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Creation of a model that identifies and rates the factors that influence NPD success within SME’s without using hard data.

Kok, R.W.A. (2016) Creation of a model that identifies and rates the factors that influence NPD success within SME’s without using hard data.

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Abstract:The aim of this research was to find out whether it is possible to create a framework to value the factors that influence the success of new product development within small and medium enterprises without using hard data. Due to increased competition, changing markets, shortening life cycles firms and the increasing pressure from shareholders, firms are forced to increase profits and to create sustainable competitive advantages. To create a sustainable competitive advantage and meanwhile increase their profits firms should be innovative. An important factor in being innovative is the creation of new products. To assess the strength of new product development within firm’s scholars have created best practice models that enable firms to compare their practice with the best practice. This enables managers to gain an insight into their current new product development (NPD) performance and gives direction for eventual improvement. One of the shortcoming of the existing models is that they are not suitable for small and medium enterprises (SME’s) who for instance often lack the resources that large firms do have. To fill this gap, we created a model to value NPD within SME’s. Based on a meta analyses we took the factors that are ought to be related to the success of new products and translated them into a 3-level scale. Together all these factors including their 3-level scale form our final model. Eventually we tested our model within 4 firms by conducting interviews, internal and external firm valuation based on our model, and the evaluation of our model by firm representatives. By conducting an analysis over the previously indicated testing methods we found that our model might be considered valid as a tool to value NPD within firms albeit that some factors and the measurement method will need some future adjustment. Specifically, our model still contains some factors that might be unachievable due to the possible absence of required resources and clearly defined departments within SME’s. Furthermore, the factor product advantage might not be suitable for firms who produce products on demand of their customers. Additionally, we found that products who are radically new for a market, the usage of customer input might be of less importance. To create more accurate scores per factor the model might be adjusted to use statements per factor instead of pre-defined levels.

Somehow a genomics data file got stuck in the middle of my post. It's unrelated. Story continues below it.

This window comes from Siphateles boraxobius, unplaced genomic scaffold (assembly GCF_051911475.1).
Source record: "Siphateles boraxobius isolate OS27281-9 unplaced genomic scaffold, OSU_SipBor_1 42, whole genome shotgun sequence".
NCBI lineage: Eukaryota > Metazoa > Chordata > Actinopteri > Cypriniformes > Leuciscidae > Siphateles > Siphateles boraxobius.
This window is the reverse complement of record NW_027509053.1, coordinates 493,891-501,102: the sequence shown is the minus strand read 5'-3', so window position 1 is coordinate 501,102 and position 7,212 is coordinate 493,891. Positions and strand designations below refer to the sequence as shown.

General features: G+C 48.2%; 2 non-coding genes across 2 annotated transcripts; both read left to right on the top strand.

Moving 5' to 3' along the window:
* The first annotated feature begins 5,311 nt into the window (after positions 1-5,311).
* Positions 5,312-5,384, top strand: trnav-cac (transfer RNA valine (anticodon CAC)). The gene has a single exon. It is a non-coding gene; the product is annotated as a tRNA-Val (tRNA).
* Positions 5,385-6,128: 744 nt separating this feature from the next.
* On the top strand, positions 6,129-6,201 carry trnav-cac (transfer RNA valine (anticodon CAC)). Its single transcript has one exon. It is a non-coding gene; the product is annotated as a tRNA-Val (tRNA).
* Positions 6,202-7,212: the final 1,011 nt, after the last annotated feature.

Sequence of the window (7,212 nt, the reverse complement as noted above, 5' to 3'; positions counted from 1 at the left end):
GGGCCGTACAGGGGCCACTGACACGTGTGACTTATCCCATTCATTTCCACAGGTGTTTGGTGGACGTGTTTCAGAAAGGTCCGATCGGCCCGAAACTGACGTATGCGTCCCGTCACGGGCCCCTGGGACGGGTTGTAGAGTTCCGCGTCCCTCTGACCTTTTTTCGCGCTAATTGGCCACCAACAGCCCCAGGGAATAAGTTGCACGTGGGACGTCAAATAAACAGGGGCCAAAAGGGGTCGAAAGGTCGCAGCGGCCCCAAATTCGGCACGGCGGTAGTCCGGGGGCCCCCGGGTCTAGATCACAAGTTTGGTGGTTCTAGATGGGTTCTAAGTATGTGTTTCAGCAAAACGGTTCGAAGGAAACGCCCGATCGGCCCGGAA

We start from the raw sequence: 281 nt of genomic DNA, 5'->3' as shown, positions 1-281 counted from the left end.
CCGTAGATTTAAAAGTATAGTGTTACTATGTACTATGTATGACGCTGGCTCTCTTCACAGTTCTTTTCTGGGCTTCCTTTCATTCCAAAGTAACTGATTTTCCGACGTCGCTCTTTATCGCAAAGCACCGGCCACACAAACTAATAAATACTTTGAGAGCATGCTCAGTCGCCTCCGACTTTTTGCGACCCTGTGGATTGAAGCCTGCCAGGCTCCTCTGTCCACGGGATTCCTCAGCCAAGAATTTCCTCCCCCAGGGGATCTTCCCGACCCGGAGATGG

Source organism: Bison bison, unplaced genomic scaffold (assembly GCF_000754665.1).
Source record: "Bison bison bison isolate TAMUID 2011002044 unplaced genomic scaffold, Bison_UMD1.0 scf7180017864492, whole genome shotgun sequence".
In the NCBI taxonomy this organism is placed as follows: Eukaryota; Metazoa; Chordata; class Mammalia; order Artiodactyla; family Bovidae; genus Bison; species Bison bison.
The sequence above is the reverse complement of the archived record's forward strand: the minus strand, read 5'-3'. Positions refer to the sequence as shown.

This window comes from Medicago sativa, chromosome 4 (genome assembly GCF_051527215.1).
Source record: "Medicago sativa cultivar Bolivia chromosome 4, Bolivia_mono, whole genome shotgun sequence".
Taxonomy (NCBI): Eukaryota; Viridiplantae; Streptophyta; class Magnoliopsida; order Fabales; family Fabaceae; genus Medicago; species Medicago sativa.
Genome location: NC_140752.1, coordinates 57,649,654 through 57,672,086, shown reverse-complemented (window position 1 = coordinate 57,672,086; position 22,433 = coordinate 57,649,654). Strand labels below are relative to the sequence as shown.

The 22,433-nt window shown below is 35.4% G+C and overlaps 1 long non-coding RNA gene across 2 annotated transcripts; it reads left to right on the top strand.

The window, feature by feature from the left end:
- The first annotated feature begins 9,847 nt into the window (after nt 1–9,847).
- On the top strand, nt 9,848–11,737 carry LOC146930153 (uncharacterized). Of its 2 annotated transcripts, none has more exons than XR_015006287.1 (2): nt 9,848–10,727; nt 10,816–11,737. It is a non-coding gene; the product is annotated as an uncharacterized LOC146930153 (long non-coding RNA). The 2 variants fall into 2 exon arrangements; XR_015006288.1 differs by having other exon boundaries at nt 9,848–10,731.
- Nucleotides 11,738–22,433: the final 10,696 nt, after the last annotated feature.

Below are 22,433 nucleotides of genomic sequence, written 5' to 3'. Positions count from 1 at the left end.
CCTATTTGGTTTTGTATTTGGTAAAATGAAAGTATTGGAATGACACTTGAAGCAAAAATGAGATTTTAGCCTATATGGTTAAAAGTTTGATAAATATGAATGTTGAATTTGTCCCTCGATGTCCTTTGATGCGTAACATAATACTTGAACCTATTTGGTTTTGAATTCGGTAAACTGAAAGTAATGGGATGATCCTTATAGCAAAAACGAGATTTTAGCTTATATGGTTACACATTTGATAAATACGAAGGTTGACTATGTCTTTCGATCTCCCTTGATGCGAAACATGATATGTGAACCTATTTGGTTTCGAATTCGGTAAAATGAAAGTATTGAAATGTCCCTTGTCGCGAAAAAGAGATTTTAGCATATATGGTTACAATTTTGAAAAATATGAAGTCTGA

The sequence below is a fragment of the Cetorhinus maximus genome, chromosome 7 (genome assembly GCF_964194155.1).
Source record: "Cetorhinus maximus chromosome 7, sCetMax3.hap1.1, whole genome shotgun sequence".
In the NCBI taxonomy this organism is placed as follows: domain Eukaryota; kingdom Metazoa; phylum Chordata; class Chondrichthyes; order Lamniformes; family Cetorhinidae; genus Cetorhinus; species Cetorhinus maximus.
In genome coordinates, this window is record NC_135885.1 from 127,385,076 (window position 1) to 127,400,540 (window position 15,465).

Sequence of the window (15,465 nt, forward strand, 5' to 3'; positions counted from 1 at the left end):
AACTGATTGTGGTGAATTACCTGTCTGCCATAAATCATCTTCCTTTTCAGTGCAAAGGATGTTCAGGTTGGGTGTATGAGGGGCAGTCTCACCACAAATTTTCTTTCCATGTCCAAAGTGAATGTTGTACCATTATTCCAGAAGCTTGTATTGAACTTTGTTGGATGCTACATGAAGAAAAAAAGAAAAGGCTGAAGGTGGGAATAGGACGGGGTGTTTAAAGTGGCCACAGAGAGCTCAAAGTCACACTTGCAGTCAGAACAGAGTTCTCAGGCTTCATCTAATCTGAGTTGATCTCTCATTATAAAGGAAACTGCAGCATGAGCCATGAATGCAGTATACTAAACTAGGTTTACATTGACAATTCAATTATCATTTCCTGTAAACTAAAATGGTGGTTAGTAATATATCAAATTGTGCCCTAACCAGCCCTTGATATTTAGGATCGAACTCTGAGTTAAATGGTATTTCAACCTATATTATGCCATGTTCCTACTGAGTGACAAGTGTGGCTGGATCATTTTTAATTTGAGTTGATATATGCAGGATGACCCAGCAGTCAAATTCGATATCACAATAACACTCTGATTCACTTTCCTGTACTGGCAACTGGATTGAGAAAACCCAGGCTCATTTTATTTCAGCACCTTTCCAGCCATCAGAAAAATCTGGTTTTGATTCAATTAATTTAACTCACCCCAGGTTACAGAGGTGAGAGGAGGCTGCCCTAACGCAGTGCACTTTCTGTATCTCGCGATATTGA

Item Type:Essay (Master)
Faculty:BMS: Behavioural, Management and Social Sciences
Subject:85 business administration, organizational science
Programme:Business Administration MSc (60644)
Link to this item:http://purl.utwente.nl/essays/71545
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